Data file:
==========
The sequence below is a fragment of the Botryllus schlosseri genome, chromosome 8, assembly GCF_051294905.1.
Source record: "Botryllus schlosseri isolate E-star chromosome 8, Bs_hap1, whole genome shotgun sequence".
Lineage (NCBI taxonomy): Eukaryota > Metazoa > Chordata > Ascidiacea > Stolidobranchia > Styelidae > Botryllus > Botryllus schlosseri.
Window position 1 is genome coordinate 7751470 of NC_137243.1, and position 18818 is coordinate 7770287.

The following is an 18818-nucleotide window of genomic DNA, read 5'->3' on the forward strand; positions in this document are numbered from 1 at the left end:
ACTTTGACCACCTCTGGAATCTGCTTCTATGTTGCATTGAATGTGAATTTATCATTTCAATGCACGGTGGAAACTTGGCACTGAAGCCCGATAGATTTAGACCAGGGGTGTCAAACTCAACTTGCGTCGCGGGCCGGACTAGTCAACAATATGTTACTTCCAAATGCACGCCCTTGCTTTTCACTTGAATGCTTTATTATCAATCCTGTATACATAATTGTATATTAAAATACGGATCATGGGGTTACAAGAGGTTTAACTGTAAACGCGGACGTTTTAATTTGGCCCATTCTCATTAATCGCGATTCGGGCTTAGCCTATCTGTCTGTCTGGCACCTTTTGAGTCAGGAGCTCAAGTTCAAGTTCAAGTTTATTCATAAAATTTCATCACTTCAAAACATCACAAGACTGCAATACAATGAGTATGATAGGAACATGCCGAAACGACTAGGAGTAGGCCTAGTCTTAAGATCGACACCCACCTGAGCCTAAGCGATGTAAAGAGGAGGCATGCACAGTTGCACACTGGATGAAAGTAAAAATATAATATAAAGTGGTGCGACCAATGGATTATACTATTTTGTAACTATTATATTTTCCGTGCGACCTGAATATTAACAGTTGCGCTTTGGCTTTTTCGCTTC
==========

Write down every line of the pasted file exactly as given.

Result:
The sequence below is a fragment of the Botryllus schlosseri genome, chromosome 8, assembly GCF_051294905.1.
Source record: "Botryllus schlosseri isolate E-star chromosome 8, Bs_hap1, whole genome shotgun sequence".
Lineage (NCBI taxonomy): Eukaryota > Metazoa > Chordata > Ascidiacea > Stolidobranchia > Styelidae > Botryllus > Botryllus schlosseri.
Window position 1 is genome coordinate 7751470 of NC_137243.1, and position 18818 is coordinate 7770287.

The following is an 18818-nucleotide window of genomic DNA, read 5'->3' on the forward strand; positions in this document are numbered from 1 at the left end:
ACTTTGACCACCTCTGGAATCTGCTTCTATGTTGCATTGAATGTGAATTTATCATTTCAATGCACGGTGGAAACTTGGCACTGAAGCCCGATAGATTTAGACCAGGGGTGTCAAACTCAACTTGCGTCGCGGGCCGGACTAGTCAACAATATGTTACTTCCAAATGCACGCCCTTGCTTTTCACTTGAATGCTTTATTATCAATCCTGTATACATAATTGTATATTAAAATACGGATCATGGGGTTACAAGAGGTTTAACTGTAAACGCGGACGTTTTAATTTGGCCCATTCTCATTAATCGCGATTCGGGCTTAGCCTATCTGTCTGTCTGGCACCTTTTGAGTCAGGAGCTCAAGTTCAAGTTCAAGTTTATTCATAAAATTTCATCACTTCAAAACATCACAAGACTGCAATACAATGAGTATGATAGGAACATGCCGAAACGACTAGGAGTAGGCCTAGTCTTAAGATCGACACCCACCTGAGCCTAAGCGATGTAAAGAGGAGGCATGCACAGTTGCACACTGGATGAAAGTAAAAATATAATATAAAGTGGTGCGACCAATGGATTATACTATTTTGTAACTATTATATTTTCCGTGCGACCTGAATATTAACAGTTGCGCTTTGGCTTTTTCGCTTC